It’s a multi-channel world: 7 metrics every corporate communications pro needs to watch

In today’s multi-channel world, accurate attribution and measurement may be harder than ever to attain. Yet, as a corporate communications leader, it’s important to know what’s driving traffic, engagement and positive results for your brand. Here are the top seven metrics you should be tracking as part of your strategy.

1. Social sentiment

Tracking what people say about you on social media platforms, and whether it is positive or negative, provides critical insight into your communications strategy and helps you more effectively shape relationships with investors, potential job candidates, and, of course, clients and customers. Forrester’s 2016 CX Index found that only 18 percent of brands received a “good” or “excellent” score from their customers, and even worse, 23 percent of brands got a rating of “poor” or “very poor.” Sentiment analysis can help you identify and combat low brand approval.

2. IP addresses

The latest technology lets you track the IP addresses of the people who visit your website and connect that to their company information. An IP address can help you determine when a potential client or a reporter from a major publication is scouting your website and which pages they’re spending time on. Give your communications and sales teams an advantage by using IP-related intelligence to fuel outreach strategies.

3. Mobile usage statistics

Do you know what percentage of your audience uses mobile devices? According to comScore, smartphones and tablets now account for nearly two of every three minutes spent online. Having a website and content that’s optimized for mobile helps ensure that your communications strategy is reaching your audiences on the device of their choice. Regardless of quality, failure to optimize content for mobile can lead to damaged relationships with customers, investors and other audiences.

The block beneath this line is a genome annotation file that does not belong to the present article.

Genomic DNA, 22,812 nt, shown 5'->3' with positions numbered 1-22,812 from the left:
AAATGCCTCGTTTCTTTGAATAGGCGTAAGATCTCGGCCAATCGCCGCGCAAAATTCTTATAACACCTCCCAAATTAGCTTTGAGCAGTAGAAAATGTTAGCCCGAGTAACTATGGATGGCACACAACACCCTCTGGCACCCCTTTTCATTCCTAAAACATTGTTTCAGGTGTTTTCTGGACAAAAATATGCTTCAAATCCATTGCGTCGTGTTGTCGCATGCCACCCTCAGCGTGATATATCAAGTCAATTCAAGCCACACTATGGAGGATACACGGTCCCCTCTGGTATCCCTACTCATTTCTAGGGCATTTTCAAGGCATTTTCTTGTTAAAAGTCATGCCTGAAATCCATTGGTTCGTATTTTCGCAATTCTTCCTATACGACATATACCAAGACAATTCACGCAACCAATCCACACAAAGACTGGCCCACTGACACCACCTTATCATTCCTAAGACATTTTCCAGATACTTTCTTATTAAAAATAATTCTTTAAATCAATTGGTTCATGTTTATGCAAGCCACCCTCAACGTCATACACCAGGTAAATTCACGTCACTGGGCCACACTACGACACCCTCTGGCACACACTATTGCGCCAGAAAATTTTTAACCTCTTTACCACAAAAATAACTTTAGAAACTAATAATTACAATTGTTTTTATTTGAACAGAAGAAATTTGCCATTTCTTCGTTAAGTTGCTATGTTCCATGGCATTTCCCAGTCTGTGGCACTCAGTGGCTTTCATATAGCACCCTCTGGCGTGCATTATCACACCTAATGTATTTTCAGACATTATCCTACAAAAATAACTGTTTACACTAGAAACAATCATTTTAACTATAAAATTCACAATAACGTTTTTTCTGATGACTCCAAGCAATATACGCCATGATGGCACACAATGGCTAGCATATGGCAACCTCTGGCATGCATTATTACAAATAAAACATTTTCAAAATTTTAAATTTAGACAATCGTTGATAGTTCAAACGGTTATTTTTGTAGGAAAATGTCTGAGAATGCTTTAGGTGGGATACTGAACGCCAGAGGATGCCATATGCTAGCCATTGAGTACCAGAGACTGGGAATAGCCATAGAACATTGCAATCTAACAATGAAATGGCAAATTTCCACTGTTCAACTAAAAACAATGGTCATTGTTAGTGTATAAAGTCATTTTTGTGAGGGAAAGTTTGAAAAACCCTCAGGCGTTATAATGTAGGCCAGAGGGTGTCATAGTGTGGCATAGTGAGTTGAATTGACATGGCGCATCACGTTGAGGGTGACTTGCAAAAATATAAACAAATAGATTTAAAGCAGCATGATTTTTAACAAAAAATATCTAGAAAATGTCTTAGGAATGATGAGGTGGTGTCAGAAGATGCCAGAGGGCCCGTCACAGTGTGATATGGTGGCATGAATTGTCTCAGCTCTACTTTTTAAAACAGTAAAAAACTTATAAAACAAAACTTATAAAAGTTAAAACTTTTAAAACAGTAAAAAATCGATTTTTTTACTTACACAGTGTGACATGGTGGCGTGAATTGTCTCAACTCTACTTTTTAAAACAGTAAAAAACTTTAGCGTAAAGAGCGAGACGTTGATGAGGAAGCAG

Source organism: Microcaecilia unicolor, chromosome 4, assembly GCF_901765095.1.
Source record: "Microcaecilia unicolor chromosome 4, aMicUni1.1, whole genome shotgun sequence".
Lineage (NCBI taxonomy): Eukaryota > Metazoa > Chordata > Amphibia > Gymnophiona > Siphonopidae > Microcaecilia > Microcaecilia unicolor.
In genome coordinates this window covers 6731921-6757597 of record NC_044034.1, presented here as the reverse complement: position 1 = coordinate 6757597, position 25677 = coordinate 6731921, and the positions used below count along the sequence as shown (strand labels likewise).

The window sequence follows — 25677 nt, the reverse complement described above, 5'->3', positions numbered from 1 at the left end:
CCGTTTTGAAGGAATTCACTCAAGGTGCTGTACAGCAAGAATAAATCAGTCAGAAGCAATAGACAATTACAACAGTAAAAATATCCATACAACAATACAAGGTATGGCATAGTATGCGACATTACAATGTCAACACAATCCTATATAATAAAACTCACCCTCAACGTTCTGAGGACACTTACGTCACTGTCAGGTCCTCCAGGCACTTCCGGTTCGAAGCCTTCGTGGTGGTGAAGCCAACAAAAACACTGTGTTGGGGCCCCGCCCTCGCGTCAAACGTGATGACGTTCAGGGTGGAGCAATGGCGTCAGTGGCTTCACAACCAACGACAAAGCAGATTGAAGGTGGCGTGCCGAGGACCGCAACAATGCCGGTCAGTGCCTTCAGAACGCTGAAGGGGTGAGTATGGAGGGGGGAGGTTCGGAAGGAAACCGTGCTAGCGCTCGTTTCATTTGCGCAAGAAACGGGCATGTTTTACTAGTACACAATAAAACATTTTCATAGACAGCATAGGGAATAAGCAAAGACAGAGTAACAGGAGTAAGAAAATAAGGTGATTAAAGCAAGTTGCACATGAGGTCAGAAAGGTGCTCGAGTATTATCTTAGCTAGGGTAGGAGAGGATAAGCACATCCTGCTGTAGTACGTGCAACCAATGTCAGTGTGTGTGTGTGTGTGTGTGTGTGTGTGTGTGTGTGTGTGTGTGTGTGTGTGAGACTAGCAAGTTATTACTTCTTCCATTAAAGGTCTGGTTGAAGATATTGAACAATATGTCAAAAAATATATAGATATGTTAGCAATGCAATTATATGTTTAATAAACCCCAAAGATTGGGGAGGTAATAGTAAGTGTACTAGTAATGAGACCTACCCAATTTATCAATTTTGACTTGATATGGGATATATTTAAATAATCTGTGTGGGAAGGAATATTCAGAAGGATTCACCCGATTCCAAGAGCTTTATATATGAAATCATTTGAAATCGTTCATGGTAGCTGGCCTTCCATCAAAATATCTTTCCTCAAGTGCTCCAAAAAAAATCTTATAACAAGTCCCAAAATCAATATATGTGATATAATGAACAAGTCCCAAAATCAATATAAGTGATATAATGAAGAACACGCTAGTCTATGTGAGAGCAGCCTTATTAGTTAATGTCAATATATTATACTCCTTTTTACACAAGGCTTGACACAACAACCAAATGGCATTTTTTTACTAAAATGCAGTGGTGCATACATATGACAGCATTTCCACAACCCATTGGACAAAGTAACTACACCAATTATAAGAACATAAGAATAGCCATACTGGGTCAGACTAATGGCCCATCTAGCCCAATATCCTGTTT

4. UX design and performance metrics

Is it easy for users to find the content they’re looking for or complete a transaction? If not, it can negatively impact your brand and even turn off a potential investor or job candidate. Adobe research found that 39 percent of people stop interacting with a website if images don’t load or load slowly, and 38 percent of people will stop if a website’s content or layout is unattractive. Design matters for both utility and engagement.

5. Referral data

Where does your website’s traffic come from? These sources can help you better understand where to post content, whether to invest in SEO and which partnerships are valuable for your organization. For example, if a high percentage of your traffic comes from Google or Bing, spending money on pay-per-click advertising or SEO can yield dividends. However, if an expensive sponsored content partnership with a media brand isn’t paying off, referral data can help you determine where to reinvest those funds.

6. Press mentions

Tracking press mentions from websites, blogs, mainstream media and your industry’s trade publications is key to any corporate communications strategy. Not only can you leverage these clips for increased credibility, but tracking the media narrative around your brand can help you understand how discussions take shape and determine what, if any, adjustments you need to make to your messaging. Anyone looking into your company for any reason will likely encounter “news” along the way; the more you’re able to shape your story, the better.

7. Content engagement

Content marketing is a significant part of many corporate communications strategies today. Knowing what content your audience is engaging with — for example, which topics or formats — can help you refine your strategy and develop more effective content. One DemandGen report found that 47 percent of buyers viewed between three and five pieces of content before they engaged with a sales rep. Understand what content drives action in your ecosystem for maximum effectiveness.

Tracking attribution is a critical part of developing a successful corporate communications strategy. Out of the sea of potential metrics, focusing on what your audiences are saying, how that connects to your brand and what messaging and content is driving action will help you develop a plan that addresses your strategic goals. Investing in technology that lets you track information in a centralized dashboard saves time and money and makes it easier to spot essential trends.

Liz Alton writes about technology, marketing and business for enterprise audiences. She’s a Forbes contributor and her writing has been published in Inc, USA Today, Entrepreneur, the Huffington Post, Mic, Harvard Business Review blogs and the WSJ. She holds an MBA and a BA in journalism, and is completing a masters in Journalism at Harvard.

Tags: , ,

Leave a Reply